I will not vote in this election, despite donating money and time to John McCain’s campaign over the course of the past year and a half, as reflection on our poltiical institutions has rendered me utterly disallusioned that the elevation of either major candidate to the presidency will remedy our nation’s ghastly abortion laws.
Princeton philsopher Robert George makes mincemeat of the “freakanomics” logic pro-life Obama supporters employ in defense of their candidate. Indeed, few politicians in recent memory have exerted greater efforts to entrench the dogmas of pro-abortion lobbies into state and federal law. Democrats speak of making abortion “safe, legal, and rare,” and Obama emphasizes how government programs stressing contraceptive use and the dangers of unprotected sexual activity coupled with social outreach programs to pregnant women will lead to a decrease in the number of abortions necessary. His Roman Catholic running mate declares himself as personally pro-life and believes that life begins at conception, but is wary of proscribing what he views as a personal matter onto the country’s laws as a whole. Other Catholic politicians like John Kerry subscribe to this viewpoint, while House Speaker Nancy Pelosi recently reconciled her Catholic faith to a pro-abortion position by erroneously asserting that the Catholic Church lacks a definitive position on the issue.
How someone can believe life begins at conception and abdicate any responsibility for its defense is beyond me. Are we at the point where significant blocks of young pro-lifers are convinced abortion is no different than any other social issue which falls under the rubric of public policy?
The pro-life movement, to paraphrase Michael Gerson, believes the basic foundation of any just society is the preservation of innocent life. Challenging and undermining the erroneously accepted maxim that human life must meet some biological test to recieve the protection of the state should be our primary mission.
Unfortunatley, the Republican Party is more interested in exploiting the pro-life vote without alienating abortion moderates than in revising our abortion laws. The absence of the pro-life position in our political debate is galling for me, especially as more than a few people in the party consider it a top priority. On the one hand, Republicans understand capturing majorities in Congress and the White House means attracting as broad a base as possible. Absent the votes of moderates and apathetics on this issue, few Republicans could win elections, so the logic goes, and therefore, NO change would occur. Well, what have the Republicans accomplished since Roe v. Wade went on the books in 1973? Pro-life presidents put seven of the last nine judges on the court, including Sandra Day O’Connor, Anthony Kennedy, and David Souter. Republican Congresses abetted by the few pro-lifers the extremists have not purged from the Democratic ranks succeeded in passing the Partial-Birth Abortion Ban in 2003 which defined the procedure as gruesome and inhumane, but little else has been done despite Republican dominance of the executive office since 1981. Yet pro-lifers continue to donate more money and time to the Republican organization than any other group, and yet remain content to have their energies exploited without delivering any accomplishments in return.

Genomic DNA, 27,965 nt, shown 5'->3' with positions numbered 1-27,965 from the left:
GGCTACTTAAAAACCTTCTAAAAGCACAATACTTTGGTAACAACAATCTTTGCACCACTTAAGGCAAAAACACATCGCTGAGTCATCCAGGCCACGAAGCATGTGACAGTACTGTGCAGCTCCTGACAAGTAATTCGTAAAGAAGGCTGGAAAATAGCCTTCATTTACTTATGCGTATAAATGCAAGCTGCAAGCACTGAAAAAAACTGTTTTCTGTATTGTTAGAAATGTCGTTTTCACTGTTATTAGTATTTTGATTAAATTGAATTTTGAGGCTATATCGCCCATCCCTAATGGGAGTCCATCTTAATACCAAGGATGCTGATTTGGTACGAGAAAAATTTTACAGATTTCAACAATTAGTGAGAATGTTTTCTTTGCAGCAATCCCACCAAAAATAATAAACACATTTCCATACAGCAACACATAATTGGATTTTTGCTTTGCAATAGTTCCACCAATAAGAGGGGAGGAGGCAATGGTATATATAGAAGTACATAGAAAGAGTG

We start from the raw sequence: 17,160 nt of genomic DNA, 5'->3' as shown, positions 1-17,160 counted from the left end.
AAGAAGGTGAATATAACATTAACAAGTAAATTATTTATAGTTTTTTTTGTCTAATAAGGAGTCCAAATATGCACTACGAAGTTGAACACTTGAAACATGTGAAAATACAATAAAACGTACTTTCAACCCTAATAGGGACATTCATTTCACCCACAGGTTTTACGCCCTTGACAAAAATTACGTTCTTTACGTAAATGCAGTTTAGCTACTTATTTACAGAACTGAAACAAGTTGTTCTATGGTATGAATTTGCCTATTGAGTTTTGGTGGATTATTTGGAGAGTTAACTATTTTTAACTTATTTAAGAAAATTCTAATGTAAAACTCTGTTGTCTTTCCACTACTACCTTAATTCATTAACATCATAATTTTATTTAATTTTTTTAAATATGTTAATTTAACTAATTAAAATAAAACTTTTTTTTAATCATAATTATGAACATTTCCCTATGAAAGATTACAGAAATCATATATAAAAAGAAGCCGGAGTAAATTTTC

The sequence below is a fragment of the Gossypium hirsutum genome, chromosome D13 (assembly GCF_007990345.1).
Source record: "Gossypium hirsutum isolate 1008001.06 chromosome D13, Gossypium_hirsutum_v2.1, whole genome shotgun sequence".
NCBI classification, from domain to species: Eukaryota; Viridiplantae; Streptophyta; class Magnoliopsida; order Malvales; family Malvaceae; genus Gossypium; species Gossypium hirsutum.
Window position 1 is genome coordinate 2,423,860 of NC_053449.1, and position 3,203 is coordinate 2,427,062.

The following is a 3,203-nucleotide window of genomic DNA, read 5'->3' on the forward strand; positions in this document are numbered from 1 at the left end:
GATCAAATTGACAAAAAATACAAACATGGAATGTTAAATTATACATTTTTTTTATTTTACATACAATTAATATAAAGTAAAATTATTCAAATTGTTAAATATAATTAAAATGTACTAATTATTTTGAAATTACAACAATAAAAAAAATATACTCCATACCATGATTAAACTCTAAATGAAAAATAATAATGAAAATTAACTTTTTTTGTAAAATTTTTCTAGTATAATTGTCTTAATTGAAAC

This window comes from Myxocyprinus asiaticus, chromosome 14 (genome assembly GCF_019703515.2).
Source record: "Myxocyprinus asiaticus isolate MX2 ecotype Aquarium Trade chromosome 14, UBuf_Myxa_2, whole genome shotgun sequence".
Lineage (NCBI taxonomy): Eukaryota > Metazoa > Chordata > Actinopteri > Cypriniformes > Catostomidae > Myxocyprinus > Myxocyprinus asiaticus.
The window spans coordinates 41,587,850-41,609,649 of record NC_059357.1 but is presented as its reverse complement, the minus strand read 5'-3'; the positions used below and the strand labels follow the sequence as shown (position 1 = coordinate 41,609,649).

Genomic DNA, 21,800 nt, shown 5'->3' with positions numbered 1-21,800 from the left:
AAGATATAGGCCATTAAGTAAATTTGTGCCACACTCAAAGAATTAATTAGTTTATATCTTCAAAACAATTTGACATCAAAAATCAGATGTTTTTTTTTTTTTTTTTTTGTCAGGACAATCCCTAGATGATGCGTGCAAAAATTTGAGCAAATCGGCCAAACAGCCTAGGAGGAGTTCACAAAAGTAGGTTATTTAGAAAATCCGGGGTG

It has been said to me on more than one occassion, that in refusing to participate in the election, I am allowing the Democratic Party complete control of the courts. Well, Republican control of the courts has not yielded much unless your standard for success is a counterfactual “imagine if so-and-so had tipped the scale.” Where some might accuse me of “taking the ball and going home,” I find it completely irrational to commit myself to a political party with a track record that indicates a lack of willpower to take seriously issues I care about. If I vote for the Republican ticket, I tell the party that they can continue to count on my support absent progress on the issue due to the Democratic bogeyman.
The legal procedures exist to remedy our nation’s abortion laws, provided a sizeable majority of the American people support, or at least not oppose, their repeal. Unfortunately, I fear Roe v. Wade is a symptom of a culture obsessed with instant material gratification and more than capable of rationalizing and internalizing the destruction of innocent life should it interfere with immediate goals. No other society has overseen the extermination of over forty million of its young. We can only hope someday astonished historians of a more enlightened age will ponder the sins of our time with sadness, but celebrate the end of this state-sanctioned infanticide in a date within the near future